Rationale for administering in-house:

• Contact: Health plan administration involves many calls. Some plan sponsors believe that employees want to talk to company employees versus a call center.
• Cost: Some plan sponsors believe it is more costly to outsource than to manage the plans in-house or at least have a difficult time developing the cost/benefit analysis to move to outsourcing.
• Complexity: The plan design is very unique and/or complicated so the plan sponsor believes it needs to be administered in-house.

Reasons employers move to outsourcing:
• ACA compliance requirements
• Expanded benefit options for employees
• Lack of internal technology capability and expense of upgrades
• Overburdened staff or loss/reduction of staff
• Leverage of outsourced providers for administrative cost savings

What this means for plan sponsors: With the changing benefits marketplace, employers need to offer competitive benefits—with options for changing demographics. They also need to improve web-based employee access and still contain cost. The market is growing and changing quickly but your Milliman consultant can help you understand the current market, guide you through expected future changes and find a partner to serve you well over the coming years.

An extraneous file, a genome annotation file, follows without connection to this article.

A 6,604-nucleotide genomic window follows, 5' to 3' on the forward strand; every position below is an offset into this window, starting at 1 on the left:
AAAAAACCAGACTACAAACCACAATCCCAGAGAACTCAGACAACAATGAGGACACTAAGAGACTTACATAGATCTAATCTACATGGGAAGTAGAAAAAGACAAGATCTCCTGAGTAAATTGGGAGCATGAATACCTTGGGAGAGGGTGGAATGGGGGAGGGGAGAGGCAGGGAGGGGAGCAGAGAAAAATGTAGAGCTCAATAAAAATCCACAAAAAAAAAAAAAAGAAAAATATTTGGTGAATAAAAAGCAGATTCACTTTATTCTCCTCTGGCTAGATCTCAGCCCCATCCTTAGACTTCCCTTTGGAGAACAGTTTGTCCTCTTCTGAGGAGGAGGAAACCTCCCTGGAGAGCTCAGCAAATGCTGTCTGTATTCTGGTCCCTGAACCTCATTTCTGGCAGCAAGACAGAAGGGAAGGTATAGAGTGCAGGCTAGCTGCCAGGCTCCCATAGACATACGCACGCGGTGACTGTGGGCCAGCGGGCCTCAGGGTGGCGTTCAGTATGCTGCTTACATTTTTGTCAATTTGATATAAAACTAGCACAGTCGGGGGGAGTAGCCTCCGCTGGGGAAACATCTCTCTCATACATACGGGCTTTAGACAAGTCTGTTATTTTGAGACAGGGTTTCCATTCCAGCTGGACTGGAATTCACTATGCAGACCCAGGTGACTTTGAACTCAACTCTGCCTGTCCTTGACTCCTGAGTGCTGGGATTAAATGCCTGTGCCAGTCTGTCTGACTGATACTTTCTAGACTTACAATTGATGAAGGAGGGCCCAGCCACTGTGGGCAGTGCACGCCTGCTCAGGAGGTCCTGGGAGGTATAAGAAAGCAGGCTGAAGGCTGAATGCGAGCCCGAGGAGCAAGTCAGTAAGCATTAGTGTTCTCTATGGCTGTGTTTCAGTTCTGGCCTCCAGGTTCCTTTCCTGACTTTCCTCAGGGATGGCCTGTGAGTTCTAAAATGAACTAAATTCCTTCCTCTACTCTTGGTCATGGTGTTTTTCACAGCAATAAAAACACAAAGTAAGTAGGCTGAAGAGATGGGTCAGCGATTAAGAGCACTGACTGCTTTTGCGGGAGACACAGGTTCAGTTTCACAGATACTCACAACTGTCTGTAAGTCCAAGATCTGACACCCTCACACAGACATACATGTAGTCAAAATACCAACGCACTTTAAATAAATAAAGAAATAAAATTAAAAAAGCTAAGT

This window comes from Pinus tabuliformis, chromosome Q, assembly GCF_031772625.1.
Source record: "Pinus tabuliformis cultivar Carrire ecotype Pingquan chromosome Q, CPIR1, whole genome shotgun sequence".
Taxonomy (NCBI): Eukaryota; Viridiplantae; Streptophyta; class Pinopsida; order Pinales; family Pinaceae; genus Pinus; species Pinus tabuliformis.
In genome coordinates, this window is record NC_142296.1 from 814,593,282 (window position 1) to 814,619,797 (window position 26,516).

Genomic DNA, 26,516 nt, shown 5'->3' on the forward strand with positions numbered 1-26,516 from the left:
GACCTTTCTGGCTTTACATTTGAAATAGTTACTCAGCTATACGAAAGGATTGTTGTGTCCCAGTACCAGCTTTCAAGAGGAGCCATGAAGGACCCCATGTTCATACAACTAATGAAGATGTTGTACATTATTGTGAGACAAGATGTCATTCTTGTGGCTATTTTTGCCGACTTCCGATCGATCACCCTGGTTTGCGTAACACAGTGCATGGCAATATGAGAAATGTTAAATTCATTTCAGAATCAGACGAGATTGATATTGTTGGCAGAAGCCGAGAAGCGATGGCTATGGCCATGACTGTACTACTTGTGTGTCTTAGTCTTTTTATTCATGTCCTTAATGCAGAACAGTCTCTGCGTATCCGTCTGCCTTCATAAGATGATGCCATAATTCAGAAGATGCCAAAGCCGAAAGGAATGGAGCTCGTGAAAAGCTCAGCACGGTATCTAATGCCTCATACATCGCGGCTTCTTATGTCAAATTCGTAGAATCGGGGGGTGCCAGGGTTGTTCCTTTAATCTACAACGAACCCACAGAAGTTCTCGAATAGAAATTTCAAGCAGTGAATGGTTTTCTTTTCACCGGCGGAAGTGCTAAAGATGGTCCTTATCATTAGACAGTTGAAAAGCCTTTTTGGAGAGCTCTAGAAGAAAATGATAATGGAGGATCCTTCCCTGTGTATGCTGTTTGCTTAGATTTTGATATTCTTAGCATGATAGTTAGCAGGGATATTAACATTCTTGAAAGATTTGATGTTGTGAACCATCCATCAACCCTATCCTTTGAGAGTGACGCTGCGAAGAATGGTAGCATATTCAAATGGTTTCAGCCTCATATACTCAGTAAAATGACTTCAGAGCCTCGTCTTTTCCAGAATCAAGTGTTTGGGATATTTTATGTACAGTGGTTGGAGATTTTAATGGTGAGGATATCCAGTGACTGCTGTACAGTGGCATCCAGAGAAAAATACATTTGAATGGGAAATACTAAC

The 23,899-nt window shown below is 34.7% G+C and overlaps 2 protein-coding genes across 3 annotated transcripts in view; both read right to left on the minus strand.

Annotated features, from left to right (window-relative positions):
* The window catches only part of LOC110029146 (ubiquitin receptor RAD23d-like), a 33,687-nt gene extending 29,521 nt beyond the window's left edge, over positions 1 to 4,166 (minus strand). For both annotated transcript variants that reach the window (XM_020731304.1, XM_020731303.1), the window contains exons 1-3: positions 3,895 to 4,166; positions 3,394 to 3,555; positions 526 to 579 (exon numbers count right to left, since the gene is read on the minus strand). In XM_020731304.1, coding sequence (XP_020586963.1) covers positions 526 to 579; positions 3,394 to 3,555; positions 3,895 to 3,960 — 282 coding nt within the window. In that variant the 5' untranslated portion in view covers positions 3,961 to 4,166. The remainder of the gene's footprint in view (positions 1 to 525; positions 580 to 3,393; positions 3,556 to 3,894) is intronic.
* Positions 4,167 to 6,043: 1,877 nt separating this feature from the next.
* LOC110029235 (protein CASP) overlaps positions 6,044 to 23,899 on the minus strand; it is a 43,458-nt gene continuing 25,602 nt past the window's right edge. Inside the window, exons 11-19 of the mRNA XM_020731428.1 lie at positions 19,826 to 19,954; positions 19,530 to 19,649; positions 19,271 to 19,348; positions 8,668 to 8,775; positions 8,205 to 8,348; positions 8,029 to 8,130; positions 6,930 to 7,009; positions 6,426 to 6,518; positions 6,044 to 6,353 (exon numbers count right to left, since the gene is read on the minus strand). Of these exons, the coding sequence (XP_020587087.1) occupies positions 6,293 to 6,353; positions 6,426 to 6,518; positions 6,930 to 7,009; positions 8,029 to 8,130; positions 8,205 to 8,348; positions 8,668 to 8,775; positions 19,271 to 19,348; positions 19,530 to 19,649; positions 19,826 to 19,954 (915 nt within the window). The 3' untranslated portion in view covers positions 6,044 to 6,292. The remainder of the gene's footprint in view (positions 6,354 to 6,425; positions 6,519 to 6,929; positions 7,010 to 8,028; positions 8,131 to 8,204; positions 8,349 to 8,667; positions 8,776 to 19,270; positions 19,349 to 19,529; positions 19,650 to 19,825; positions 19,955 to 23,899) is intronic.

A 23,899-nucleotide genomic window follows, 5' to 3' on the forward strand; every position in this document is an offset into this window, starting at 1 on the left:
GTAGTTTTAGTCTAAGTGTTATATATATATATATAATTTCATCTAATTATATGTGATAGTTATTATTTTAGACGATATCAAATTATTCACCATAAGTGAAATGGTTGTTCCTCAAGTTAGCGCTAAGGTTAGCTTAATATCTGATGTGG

Consumer transparency issues in an evolving individual health insurance market

Consumers in the individual and small group health insurance markets want to understand the future of their health insurance. This paper by Milliman actuaries Esther Blount and Andrew Bourg highlights the steps the Patient Protection and Affordable Care Act (ACA) has in place to promote consumer knowledge in the individual market and the pros and cons of removing such initiatives.

Price transparency considerations

Increased price transparency from healthcare providers may help individuals become better consumers and reduce overall healthcare costs. However, some studies indicate that more price transparency may actually increases costs. In this article, Milliman’s Shyam Kolli explores the forces driving the need for price transparency. He also discusses potential ways to improve transparency.

Summary of individual market enrollment and Affordable Care Act subsidies

The Patient Protection and Affordable Care Act (ACA) introduced many changes to the individual health insurance market beginning in calendar year (CY) 2014, including new rating rules and the introduction of federal financial assistance to purchase health insurance through the insurance marketplaces. It is important for state policymakers to understand the health and stability of the individual health insurance market and how the ACA has affected its health insurance consumers.